Pulling data from Twitter to display on a blog or another webpage requires a little more effort than one might expect; however, Amit Agarwal, the author of the Digital Inspiration blog has crafted a relatively simple solution. Using a Twitter widget and a Google script, those who adopt this method will be able to aggregate tweets containing a specific hashtag. The video below was produced by Agarwal and demonstrates his method of displaying Twitter data in an RSS feed.
In the upper right hand corner of your Twitter homepage, select settings and then click the widgets link. Click the ‘create new‘ button and begin to configure your widget. Widgets can be configured in one of five ways; users’ timeline, favorites, list, search, and collections. Note that the text being displayed in the preview window is that which will be displayed in your RSS feed. Because the motivation for this blog post is based in the need to view a stream of tweets containing specific hashtags that is what I am going to do in this demonstration, but keep in mind that any of these configuration options can be used.
To aggregate tweets based on hashtags, it is necessary to create a search-based widget. Click the search tab and enter the hashtags that you would like to aggregate into the search box separated by the logical operators OR, or AND.
i.e. #GalileosWorld OR #oulynx OR #ouhos
Note that hashtags separated by OR will yeild search results containing any one of the hashtags listed whereas those separated by AND will only yield search results containing all of the listed hashtags. Once all relevant hashtags have been entered, click ‘create widget‘. A unique widget ID number will be created and the HTML embed code related to your widget will be generated. Copy this code into a plain-text editor and make note of the widget ID. It will be used later. If you notice in the preview window that fewer tweets than you expected are listed, note that only tweets less than one week old are indexed by the search API as noted by the developers documentation below.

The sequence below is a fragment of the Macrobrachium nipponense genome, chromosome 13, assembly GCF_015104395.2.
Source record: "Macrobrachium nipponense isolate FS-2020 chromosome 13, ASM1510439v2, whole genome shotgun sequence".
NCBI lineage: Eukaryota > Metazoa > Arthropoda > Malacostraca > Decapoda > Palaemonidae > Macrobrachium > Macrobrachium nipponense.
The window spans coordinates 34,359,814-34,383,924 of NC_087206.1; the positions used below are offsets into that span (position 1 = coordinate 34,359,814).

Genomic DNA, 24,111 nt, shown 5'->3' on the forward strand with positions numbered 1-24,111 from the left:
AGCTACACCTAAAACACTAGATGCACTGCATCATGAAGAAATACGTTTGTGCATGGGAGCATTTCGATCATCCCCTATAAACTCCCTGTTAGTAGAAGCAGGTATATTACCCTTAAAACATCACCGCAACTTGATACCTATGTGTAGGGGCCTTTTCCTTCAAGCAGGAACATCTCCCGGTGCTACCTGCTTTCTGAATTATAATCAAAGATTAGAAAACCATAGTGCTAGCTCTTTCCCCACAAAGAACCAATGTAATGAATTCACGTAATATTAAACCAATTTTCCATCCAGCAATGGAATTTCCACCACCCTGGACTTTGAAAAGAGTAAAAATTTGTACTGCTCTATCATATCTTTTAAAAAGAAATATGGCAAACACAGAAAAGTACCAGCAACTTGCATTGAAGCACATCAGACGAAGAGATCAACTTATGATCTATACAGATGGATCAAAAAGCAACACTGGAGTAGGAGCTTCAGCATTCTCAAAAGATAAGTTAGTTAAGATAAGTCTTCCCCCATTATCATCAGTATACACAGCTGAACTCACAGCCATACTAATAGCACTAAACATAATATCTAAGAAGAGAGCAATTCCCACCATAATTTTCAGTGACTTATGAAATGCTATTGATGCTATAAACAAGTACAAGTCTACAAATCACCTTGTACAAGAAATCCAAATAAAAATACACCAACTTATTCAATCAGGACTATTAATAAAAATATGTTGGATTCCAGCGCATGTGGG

Twitter’s search is optimized to serve relevant tweets to end-users in response to direct, non-recurring queries such as #hashtags, URLs, domains, and keywords. The Search API (which also powers Twitter’s search widget) is an interface to this search engine. Our search service is not meant to be an exhaustive archive of public tweets and not all tweets are indexed or returned. Some results are refined to better combat spam and increase relevance. Due to capacity constraints, the index currently only covers about a week’s worth of tweets.
Click here to make a copy of the necessary Google Script. Assuming that you have a Google Account, a copy of the script will be made and opened in your Google Drive. If you’re not familiar with scripting, don’t worry, none is necessary to get your feed working. Click ‘run‘ in the menu at the top of the page and then select Twitter_RSS. Upon doing this, the script is initialized and simply needs to be published. Click ‘Publish‘ in the menu at the top of the page and choose to Deploy as web app… and click the ‘Save New Version‘ button and then allow anyone access to the app by selecting ‘Anyone, even anonymous‘ from the dropdown and then deploy. The script should not be deleted from Google Drive for as long as you would like the RSS hashtag aggrigator to function.
Google Script will create a unique URL for your RSS aggrigator that looks similar to the following,
To give this script access to your Twitter widget, go back to the widget ID that is in the HTML that was pasted into a plain-text editor and append the widget ID to the end of the Google Script URL above preceeded by a question mark. The result should look something like the following,
Copy and past this URL into your browser’s address bar and you should see the XML of an RSS feed. This URL can be used by any RSS reader. In order to display this feed on a webpage or blog, a third-party application is needed. Instructions from this point forward will vary; however, obtaining the URL to the hashtag feed should be the most difficult part of displaying tweets as an RSS feed. To display RSS feeds on a WordPress blog, I have had success using the WP RSS Aggregator plugin.